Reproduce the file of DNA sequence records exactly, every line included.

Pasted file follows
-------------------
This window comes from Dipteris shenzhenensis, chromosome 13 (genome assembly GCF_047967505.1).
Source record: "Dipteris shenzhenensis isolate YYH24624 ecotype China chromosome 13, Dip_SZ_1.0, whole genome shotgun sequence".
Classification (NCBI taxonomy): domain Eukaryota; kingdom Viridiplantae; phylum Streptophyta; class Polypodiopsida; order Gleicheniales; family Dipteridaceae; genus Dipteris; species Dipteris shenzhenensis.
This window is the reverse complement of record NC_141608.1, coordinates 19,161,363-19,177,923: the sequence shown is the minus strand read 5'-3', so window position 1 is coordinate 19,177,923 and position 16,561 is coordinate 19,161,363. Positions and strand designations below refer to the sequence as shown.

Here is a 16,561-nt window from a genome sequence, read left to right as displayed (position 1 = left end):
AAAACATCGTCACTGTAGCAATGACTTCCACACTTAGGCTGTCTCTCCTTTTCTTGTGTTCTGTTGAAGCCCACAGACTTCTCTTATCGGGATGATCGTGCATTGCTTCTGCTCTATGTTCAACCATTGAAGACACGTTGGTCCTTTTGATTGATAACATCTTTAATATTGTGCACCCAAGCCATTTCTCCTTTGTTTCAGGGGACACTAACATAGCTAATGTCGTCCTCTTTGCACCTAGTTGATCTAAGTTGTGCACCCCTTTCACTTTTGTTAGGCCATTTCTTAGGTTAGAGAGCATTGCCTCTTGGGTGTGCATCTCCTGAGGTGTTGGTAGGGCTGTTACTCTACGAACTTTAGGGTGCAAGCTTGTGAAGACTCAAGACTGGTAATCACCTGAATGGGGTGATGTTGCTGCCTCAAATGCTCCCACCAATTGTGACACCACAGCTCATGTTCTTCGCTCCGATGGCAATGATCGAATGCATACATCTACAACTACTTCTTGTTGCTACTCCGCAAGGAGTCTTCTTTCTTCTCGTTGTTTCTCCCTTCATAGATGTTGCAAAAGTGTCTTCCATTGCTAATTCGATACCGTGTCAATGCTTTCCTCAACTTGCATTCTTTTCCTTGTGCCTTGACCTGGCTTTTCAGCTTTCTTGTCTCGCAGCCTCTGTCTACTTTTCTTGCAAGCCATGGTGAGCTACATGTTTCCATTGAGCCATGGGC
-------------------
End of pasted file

This window comes from Dipteris shenzhenensis, chromosome 13 (genome assembly GCF_047967505.1).
Source record: "Dipteris shenzhenensis isolate YYH24624 ecotype China chromosome 13, Dip_SZ_1.0, whole genome shotgun sequence".
Classification (NCBI taxonomy): domain Eukaryota; kingdom Viridiplantae; phylum Streptophyta; class Polypodiopsida; order Gleicheniales; family Dipteridaceae; genus Dipteris; species Dipteris shenzhenensis.
This window is the reverse complement of record NC_141608.1, coordinates 19,161,363-19,177,923: the sequence shown is the minus strand read 5'-3', so window position 1 is coordinate 19,177,923 and position 16,561 is coordinate 19,161,363. Positions and strand designations below refer to the sequence as shown.

Here is a 16,561-nt window from a genome sequence, read left to right as displayed (position 1 = left end):
AAAACATCGTCACTGTAGCAATGACTTCCACACTTAGGCTGTCTCTCCTTTTCTTGTGTTCTGTTGAAGCCCACAGACTTCTCTTATCGGGATGATCGTGCATTGCTTCTGCTCTATGTTCAACCATTGAAGACACGTTGGTCCTTTTGATTGATAACATCTTTAATATTGTGCACCCAAGCCATTTCTCCTTTGTTTCAGGGGACACTAACATAGCTAATGTCGTCCTCTTTGCACCTAGTTGATCTAAGTTGTGCACCCCTTTCACTTTTGTTAGGCCATTTCTTAGGTTAGAGAGCATTGCCTCTTGGGTGTGCATCTCCTGAGGTGTTGGTAGGGCTGTTACTCTACGAACTTTAGGGTGCAAGCTTGTGAAGACTCAAGACTGGTAATCACCTGAATGGGGTGATGTTGCTGCCTCAAATGCTCCCACCAATTGTGACACCACAGCTCATGTTCTTCGCTCCGATGGCAATGATCGAATGCATACATCTACAACTACTTCTTGTTGCTACTCCGCAAGGAGTCTTCTTTCTTCTCGTTGTTTCTCCCTTCATAGATGTTGCAAAAGTGTCTTCCATTGCTAATTCGATACCGTGTCAATGCTTTCCTCAACTTGCATTCTTTTCCTTGTGCCTTGACCTGGCTTTTCAGCTTTCTTGTCTCGCAGCCTCTGTCTACTTTTCTTGCAAGCCATGGTGAGCTACATGTTTCCATTGAGCCATGGGC